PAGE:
Mon | Oct 23, 2017

Scotia Investments defends low returns as profits rise

Published:Friday | March 24, 2017 | 12:00 AMSteven Jackson
Lissant Mitchell, CEO of Scotia Investments Jamaca Limited.

Scotia Investments Jamaica Limited (SIJL) defended its return on equity, or ROE, which at nine per cent was its second-lowest in a decade, saying the outcome is linked to its transition strategy.

It comes as the company increased annual profit for the first time in four years, underpinned by a strategy to increase non-interest revenues.

"In keeping with its long-term strategy, your company continued to diversify its earnings away from interest income towards a more balanced composition, where it relies more on non-interest revenue for growth," said CEO Lissant Mitchell in the company's newly released annual report.

Following the release of that report, SIJL also published its first-quarter results ending January. Profit spiked 27 per cent year-over-year, which produced an improved ROE of 4.02 per cent for the period.

Mitchell indicated in his annual report missive that during the year ending October 2016, SIJL made three main advances to achieve its transition.

The company returned to a positive trajectory for ROE, which rose from 7.3 per cent to 9.3 per cent in 2016, while growing earnings per share from $2.42 to $3.19. Second, SIJL achieved a positive operating leverage at 10 per cent, compared to a negative 31.81 per cent in 2015. Mitchell explained that a positive operating leverage occurs when revenues grow more quickly than expenses, and reflects increasing productivity.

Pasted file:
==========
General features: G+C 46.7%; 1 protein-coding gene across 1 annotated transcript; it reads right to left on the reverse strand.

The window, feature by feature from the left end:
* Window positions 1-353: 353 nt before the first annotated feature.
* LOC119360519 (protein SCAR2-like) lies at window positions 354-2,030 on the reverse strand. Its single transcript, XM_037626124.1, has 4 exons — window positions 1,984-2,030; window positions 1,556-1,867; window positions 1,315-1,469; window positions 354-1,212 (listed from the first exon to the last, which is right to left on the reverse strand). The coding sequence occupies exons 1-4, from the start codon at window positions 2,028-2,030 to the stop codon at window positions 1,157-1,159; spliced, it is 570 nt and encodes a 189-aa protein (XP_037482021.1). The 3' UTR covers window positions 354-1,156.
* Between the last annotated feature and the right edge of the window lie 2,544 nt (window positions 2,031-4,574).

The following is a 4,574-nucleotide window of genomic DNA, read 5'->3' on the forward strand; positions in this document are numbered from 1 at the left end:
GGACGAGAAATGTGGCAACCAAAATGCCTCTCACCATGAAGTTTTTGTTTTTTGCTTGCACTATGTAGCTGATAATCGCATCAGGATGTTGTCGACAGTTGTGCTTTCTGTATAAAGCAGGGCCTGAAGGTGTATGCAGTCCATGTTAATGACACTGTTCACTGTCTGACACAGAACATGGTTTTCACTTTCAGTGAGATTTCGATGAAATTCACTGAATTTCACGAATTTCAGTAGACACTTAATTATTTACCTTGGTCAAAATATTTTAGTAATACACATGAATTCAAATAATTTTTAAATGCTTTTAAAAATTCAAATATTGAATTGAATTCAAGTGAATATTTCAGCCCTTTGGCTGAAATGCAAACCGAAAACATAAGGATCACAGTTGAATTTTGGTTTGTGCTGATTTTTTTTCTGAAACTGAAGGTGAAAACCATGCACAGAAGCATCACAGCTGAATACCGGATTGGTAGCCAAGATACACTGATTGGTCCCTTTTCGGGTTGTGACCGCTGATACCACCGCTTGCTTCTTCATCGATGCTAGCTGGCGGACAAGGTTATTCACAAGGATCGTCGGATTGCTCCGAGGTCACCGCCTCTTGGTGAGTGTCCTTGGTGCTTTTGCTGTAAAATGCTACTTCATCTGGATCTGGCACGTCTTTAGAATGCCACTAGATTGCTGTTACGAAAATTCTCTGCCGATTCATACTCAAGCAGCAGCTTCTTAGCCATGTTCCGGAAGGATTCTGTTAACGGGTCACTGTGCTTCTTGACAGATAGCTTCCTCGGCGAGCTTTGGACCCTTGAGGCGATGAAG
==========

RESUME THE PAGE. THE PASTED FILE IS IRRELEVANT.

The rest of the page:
Third, the company maintained strong capital ratios for the remaining balance sheet business. For instance, its capital adequacy ratio, a key measure of risk, remained at 43.02 per cent, well above the 10 per cent statutory requirement.

Scotia Investments has produced ROE in the past decade as high as 32 per cent, which it hit in 2009. It has declined precipitously since then, with the lowest point being 7.3 per cent in 2015.

Strong capital position

In 2016, the company's shareholder equity or capital base shot up by more than $800 million to $14.9 billion.

"Our strong capital position also enables us to take advantage of future growth opportunities," Mitchell said.

Shareholder equity dipped back marginally to $14.8 billion for the quarter ending January, but ROE pushed higher from 3.33 per cent to 4.02 per cent.

In that quarter, Scotia Investments chalked up $150 million of net profit, which was 27 per cent above the comparative period a year ago.

The company, which is keen on transitioning to earning more fee income, recorded $756 million in total revenues for the quarter, up from $729 million a year earlier.

"Our first-quarter results reflect consistent performance in our core asset management business line, which is in keeping with our ongoing strategic initiative of diversifying our revenue sources so as to be less reliant on net interest income," said Mitchell in statements accompanying the financials.

Capital adequacy remained at a robust 42.24 per cent.

As part of its transition to fees, to minimise balance sheet risk, Mitchell said SIJL executed structural cost 'realignment initiatives'.

"For instance, some functions within select areas of our operations were consolidated within the wider group. Lastly, your company also embarked on some business line realignment which will contribute to overall cost savings in the future," he said.

Last year, Scotia Investments made annual profit of $1.35 billion, up 32 per cent. Its best year in the past five was 2012, when it made $2 billion; its lowest was 2015 when it earned $1 billion.

steven.jackson@gleanerjm.com